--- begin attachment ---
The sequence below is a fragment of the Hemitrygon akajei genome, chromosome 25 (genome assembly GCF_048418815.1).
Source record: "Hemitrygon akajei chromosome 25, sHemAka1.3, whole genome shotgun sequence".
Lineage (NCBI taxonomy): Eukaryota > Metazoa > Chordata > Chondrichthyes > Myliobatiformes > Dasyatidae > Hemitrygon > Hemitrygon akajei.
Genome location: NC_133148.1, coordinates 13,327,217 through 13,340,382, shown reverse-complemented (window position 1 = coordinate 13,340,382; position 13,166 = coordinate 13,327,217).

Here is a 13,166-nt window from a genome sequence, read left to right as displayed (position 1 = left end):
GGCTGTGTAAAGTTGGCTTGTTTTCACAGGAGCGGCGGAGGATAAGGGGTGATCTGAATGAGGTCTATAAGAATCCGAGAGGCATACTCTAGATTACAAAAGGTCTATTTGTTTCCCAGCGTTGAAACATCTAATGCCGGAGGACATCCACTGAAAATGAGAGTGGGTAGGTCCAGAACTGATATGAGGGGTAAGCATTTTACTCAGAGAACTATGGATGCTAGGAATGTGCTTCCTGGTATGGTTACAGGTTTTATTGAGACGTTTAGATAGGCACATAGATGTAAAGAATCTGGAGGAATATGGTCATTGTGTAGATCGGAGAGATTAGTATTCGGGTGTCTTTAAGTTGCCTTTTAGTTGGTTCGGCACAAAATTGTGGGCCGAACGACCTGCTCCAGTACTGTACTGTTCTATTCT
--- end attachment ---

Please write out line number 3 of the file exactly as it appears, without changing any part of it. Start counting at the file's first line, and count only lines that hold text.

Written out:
Lineage (NCBI taxonomy): Eukaryota > Metazoa > Chordata > Chondrichthyes > Myliobatiformes > Dasyatidae > Hemitrygon > Hemitrygon akajei.